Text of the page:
Folio. 1f. (recto autograph title, verso blank), 35 pp. Notated in black ink on 18-line paper.
A working manuscript, with corrections, alterations, and deletions, of the complete work.
With performance annotations in pencil; time changes in blue ink; occasional annotations in fuchsia ink relative to dynamics, etc.; overpaste to final brace of page 12 consisting of 10 additional measures written on both recto and verso; pencilled notations to lower margin of title.
Slightly worn and browned, especially at edges; some smudging, not affecting legibility; old tape to overpaste.
The Concerto d'Orphée was composed by Sauguet in the first half of 1953 and first performed on July 26, 1953 at the Festival d'Aix-en-Provence by Adolf Bus (violin) with the Orchestre de la Südwestfunk de Baden-Baden conducted by Hans Rosbaud; it was first performed in Paris on November 21, 1961 at the Théâtre des Champs-Élysées by Devy Erlih (violin) with the Orchestre Nationale conducted by Manuel Rosenthal. The work was first published in 1954 by Heugel. The movements are entitled Allegro giusto; Andantino dolce; Andantino gracioso e delicate; Poco meno (espressivo); Lento, quasi adagio; Allegro vivo (alla breve), and Allegro scherzando.
An interesting figure, Sauguet worked in many genres. Perhaps best-known for his ballets, his output includes operas, symphonies, concertos, chamber and choral music, numerous songs, and film music. Sauguet also worked as a music critic in the 1930s and 40s.
"In 1920, in imitation of the Groupe des Six, Poupard, as he was then known, formed the Groupe des Trois with Émié and the composer Jean-Marcel Lizotte. For their first concert on 12 December, he assumed his mother’s maiden name, Sauguet, so as not to embarrass his father by any association with modern music. Sauguet’s by now regular correspondence with Milhaud resulted in an invitation to Paris in January 1922, where he met Les Six, Jean Wiéner and Cocteau. More significant still were his encounters with Satie (around whom he formed the École d’Arcueil with Henri Cliquet-Pleyel, Roger Désormière and Maxime Jacob) and Koechlin, from whom, on Milhaud’s recommendation, he took composition lessons until at least 1927... A sensitive, humane man with a great sense of fun, he composed with spontaneity and lightness of touch, though his finest works possess a sense of tragic grandeur and profound compassion for the human condition." Jeremy Drake in Grove Music Online.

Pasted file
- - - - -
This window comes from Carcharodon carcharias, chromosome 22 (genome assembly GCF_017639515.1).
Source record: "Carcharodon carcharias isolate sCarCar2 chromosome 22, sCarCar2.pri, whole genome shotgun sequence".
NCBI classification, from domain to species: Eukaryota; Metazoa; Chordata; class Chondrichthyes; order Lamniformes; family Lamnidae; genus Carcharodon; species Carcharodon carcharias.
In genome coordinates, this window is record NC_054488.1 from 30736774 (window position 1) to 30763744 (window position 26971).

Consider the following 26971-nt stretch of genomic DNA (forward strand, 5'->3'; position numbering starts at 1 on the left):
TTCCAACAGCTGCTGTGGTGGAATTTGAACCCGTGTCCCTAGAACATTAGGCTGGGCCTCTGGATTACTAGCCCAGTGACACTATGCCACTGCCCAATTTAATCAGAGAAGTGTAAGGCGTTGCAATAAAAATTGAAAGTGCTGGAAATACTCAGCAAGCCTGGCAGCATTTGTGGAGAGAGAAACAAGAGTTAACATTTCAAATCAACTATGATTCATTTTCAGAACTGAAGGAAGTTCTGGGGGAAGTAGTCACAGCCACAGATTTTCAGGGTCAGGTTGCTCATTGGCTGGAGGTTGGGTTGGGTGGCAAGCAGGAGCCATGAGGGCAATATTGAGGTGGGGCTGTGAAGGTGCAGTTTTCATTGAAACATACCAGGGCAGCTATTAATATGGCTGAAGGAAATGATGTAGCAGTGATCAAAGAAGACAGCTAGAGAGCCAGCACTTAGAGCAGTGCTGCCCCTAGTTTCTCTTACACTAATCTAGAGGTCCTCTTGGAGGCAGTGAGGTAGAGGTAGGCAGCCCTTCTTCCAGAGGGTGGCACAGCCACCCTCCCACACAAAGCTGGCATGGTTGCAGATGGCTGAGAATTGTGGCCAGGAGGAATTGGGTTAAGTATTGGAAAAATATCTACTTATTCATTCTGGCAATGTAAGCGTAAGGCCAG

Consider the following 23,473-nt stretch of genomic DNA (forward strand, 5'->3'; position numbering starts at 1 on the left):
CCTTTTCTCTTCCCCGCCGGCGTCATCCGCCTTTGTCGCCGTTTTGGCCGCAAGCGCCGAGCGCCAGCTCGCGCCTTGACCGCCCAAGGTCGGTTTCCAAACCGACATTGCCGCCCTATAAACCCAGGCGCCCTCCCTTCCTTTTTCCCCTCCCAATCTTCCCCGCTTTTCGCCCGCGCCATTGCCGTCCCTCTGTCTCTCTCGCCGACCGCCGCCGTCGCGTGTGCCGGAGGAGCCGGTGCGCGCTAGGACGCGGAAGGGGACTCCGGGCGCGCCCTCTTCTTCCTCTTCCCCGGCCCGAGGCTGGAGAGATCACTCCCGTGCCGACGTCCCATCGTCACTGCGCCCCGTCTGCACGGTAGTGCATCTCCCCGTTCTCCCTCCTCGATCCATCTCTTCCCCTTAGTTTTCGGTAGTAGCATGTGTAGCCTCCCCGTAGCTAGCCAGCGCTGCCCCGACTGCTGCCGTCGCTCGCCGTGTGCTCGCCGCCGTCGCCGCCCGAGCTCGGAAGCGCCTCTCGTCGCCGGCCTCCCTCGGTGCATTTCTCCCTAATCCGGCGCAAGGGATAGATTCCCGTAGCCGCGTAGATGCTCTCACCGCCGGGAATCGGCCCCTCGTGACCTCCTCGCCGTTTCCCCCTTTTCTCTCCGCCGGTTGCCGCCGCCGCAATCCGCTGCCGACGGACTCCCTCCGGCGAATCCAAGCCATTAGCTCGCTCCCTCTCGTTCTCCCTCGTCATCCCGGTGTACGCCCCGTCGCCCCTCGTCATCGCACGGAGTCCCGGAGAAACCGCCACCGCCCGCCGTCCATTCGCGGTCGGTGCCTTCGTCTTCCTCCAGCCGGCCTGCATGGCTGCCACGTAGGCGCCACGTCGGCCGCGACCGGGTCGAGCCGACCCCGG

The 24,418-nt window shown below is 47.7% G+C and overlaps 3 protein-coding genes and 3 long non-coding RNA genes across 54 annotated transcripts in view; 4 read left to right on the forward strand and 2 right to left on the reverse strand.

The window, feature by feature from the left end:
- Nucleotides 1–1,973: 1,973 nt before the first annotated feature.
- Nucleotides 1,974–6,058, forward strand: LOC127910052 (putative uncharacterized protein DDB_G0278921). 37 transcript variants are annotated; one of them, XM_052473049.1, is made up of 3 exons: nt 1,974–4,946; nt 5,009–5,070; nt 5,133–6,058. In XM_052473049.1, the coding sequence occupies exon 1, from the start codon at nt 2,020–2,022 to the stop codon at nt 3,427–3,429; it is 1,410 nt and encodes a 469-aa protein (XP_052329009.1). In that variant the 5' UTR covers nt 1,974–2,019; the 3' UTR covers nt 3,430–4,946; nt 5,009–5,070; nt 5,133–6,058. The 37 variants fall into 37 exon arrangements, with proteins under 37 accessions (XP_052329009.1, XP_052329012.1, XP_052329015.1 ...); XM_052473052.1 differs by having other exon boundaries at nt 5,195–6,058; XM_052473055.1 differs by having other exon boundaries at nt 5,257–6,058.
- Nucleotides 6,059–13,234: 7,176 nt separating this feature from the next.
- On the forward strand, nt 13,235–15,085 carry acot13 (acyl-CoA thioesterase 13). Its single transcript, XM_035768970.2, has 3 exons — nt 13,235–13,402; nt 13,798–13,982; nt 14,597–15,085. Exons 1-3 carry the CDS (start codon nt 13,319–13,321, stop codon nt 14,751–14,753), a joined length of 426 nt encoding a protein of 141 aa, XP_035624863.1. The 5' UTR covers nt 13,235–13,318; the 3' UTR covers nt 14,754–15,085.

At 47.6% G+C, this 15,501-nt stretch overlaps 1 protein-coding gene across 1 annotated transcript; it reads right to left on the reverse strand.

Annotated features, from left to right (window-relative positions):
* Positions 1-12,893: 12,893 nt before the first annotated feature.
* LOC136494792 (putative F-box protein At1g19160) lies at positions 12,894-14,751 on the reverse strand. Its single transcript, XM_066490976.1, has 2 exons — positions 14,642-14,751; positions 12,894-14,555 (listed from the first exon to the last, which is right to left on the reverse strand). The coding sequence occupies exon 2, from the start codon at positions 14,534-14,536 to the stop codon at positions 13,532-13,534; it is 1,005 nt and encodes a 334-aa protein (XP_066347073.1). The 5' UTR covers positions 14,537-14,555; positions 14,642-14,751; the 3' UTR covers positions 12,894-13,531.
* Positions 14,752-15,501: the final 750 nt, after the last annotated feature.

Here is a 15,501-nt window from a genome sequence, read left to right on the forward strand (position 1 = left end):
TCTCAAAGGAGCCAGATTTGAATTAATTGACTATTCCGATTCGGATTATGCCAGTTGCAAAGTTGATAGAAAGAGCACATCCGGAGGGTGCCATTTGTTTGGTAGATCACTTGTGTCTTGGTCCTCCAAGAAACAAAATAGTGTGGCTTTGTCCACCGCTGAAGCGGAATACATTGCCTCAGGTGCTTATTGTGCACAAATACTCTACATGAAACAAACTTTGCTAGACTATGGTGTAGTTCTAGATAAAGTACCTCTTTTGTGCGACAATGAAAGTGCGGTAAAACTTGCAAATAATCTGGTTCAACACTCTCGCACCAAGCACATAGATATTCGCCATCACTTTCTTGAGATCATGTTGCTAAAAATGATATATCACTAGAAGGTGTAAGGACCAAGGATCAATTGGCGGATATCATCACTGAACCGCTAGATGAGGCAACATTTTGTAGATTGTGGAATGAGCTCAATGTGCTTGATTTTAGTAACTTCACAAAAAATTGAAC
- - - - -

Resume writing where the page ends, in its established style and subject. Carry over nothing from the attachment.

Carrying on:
"In 1923, together with three other admirers of Satie's music (Henri Clicquot-Pleyell, Roger Désormière, Maxime Jacob), Sauguet formed the 'School of Arcueil', named after the location of Satie's home. With his support, they had their first concert on 25 October 1923 at Théâtre des Champs-Elysées. In 1924 Erik Satie introduced Sauguet to Serge Diaghilev, the flamboyant impresario of the Ballets Russes, and he wrote his first ballet, Les Roses... that year. In 1927 Diaghilev's company produced the ballet La Chatte... with music by Sauguet, which premiered in Monte Carlo on April 30... The work was choreographed by the young George Balanchine..."
"... The war period brought a change to Sauguet's work, which had previously been marked by his high spirits. He used his reputation during this time to help his Jewish friends but lost the oldest-established among them, Max Jacob, who died in the Drancy internment camp. At the war's end he completed his Symphony No. 1, known as Expiatoire (Expiatory), in tribute to the war's innocent victims." Wikipedia. Item #30279
Price: $4,500.00 other currencies